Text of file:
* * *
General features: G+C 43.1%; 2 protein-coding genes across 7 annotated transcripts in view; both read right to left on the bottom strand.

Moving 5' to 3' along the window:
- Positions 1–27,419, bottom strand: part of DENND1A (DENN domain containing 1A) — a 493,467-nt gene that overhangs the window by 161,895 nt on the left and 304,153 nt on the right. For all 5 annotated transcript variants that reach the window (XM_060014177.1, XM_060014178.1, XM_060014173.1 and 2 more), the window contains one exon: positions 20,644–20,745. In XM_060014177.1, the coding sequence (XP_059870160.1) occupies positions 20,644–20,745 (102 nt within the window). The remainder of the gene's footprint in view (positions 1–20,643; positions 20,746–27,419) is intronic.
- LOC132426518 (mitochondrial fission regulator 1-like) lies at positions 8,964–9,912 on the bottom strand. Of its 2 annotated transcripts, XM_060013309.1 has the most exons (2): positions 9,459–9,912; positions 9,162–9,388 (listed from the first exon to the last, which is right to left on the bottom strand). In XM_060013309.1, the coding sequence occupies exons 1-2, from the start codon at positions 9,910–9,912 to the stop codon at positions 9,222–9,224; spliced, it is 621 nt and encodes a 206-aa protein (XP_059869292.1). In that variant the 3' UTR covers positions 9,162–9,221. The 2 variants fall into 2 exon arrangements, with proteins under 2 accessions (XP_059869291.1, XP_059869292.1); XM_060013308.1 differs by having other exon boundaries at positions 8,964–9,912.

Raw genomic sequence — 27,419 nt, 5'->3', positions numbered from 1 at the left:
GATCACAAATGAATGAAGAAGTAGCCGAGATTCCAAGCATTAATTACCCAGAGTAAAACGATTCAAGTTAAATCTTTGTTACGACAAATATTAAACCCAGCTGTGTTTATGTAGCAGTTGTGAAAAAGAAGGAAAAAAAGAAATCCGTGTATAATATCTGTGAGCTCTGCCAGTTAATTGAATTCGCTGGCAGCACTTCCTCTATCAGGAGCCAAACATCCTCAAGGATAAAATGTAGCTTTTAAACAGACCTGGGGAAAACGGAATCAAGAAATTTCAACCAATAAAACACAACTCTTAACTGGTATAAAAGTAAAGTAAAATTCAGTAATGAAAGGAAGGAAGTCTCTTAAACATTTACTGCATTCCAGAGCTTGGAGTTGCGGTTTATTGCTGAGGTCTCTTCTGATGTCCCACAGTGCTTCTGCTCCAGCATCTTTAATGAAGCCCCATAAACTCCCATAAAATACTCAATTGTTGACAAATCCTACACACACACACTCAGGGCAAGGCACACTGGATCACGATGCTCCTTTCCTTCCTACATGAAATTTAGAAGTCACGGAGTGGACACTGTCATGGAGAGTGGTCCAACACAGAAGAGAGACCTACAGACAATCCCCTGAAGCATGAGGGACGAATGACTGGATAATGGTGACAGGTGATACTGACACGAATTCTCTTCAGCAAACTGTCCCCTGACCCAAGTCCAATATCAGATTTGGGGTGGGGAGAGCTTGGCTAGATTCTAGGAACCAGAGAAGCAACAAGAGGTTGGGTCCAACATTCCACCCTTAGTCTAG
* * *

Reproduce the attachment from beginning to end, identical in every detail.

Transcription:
General features: G+C 43.1%; 2 protein-coding genes across 7 annotated transcripts in view; both read right to left on the bottom strand.

Moving 5' to 3' along the window:
- Positions 1–27,419, bottom strand: part of DENND1A (DENN domain containing 1A) — a 493,467-nt gene that overhangs the window by 161,895 nt on the left and 304,153 nt on the right. For all 5 annotated transcript variants that reach the window (XM_060014177.1, XM_060014178.1, XM_060014173.1 and 2 more), the window contains one exon: positions 20,644–20,745. In XM_060014177.1, the coding sequence (XP_059870160.1) occupies positions 20,644–20,745 (102 nt within the window). The remainder of the gene's footprint in view (positions 1–20,643; positions 20,746–27,419) is intronic.
- LOC132426518 (mitochondrial fission regulator 1-like) lies at positions 8,964–9,912 on the bottom strand. Of its 2 annotated transcripts, XM_060013309.1 has the most exons (2): positions 9,459–9,912; positions 9,162–9,388 (listed from the first exon to the last, which is right to left on the bottom strand). In XM_060013309.1, the coding sequence occupies exons 1-2, from the start codon at positions 9,910–9,912 to the stop codon at positions 9,222–9,224; spliced, it is 621 nt and encodes a 206-aa protein (XP_059869292.1). In that variant the 3' UTR covers positions 9,162–9,221. The 2 variants fall into 2 exon arrangements, with proteins under 2 accessions (XP_059869291.1, XP_059869292.1); XM_060013308.1 differs by having other exon boundaries at positions 8,964–9,912.

Raw genomic sequence — 27,419 nt, 5'->3', positions numbered from 1 at the left:
GATCACAAATGAATGAAGAAGTAGCCGAGATTCCAAGCATTAATTACCCAGAGTAAAACGATTCAAGTTAAATCTTTGTTACGACAAATATTAAACCCAGCTGTGTTTATGTAGCAGTTGTGAAAAAGAAGGAAAAAAAGAAATCCGTGTATAATATCTGTGAGCTCTGCCAGTTAATTGAATTCGCTGGCAGCACTTCCTCTATCAGGAGCCAAACATCCTCAAGGATAAAATGTAGCTTTTAAACAGACCTGGGGAAAACGGAATCAAGAAATTTCAACCAATAAAACACAACTCTTAACTGGTATAAAAGTAAAGTAAAATTCAGTAATGAAAGGAAGGAAGTCTCTTAAACATTTACTGCATTCCAGAGCTTGGAGTTGCGGTTTATTGCTGAGGTCTCTTCTGATGTCCCACAGTGCTTCTGCTCCAGCATCTTTAATGAAGCCCCATAAACTCCCATAAAATACTCAATTGTTGACAAATCCTACACACACACACTCAGGGCAAGGCACACTGGATCACGATGCTCCTTTCCTTCCTACATGAAATTTAGAAGTCACGGAGTGGACACTGTCATGGAGAGTGGTCCAACACAGAAGAGAGACCTACAGACAATCCCCTGAAGCATGAGGGACGAATGACTGGATAATGGTGACAGGTGATACTGACACGAATTCTCTTCAGCAAACTGTCCCCTGACCCAAGTCCAATATCAGATTTGGGGTGGGGAGAGCTTGGCTAGATTCTAGGAACCAGAGAAGCAACAAGAGGTTGGGTCCAACATTCCACCCTTAGTCTAG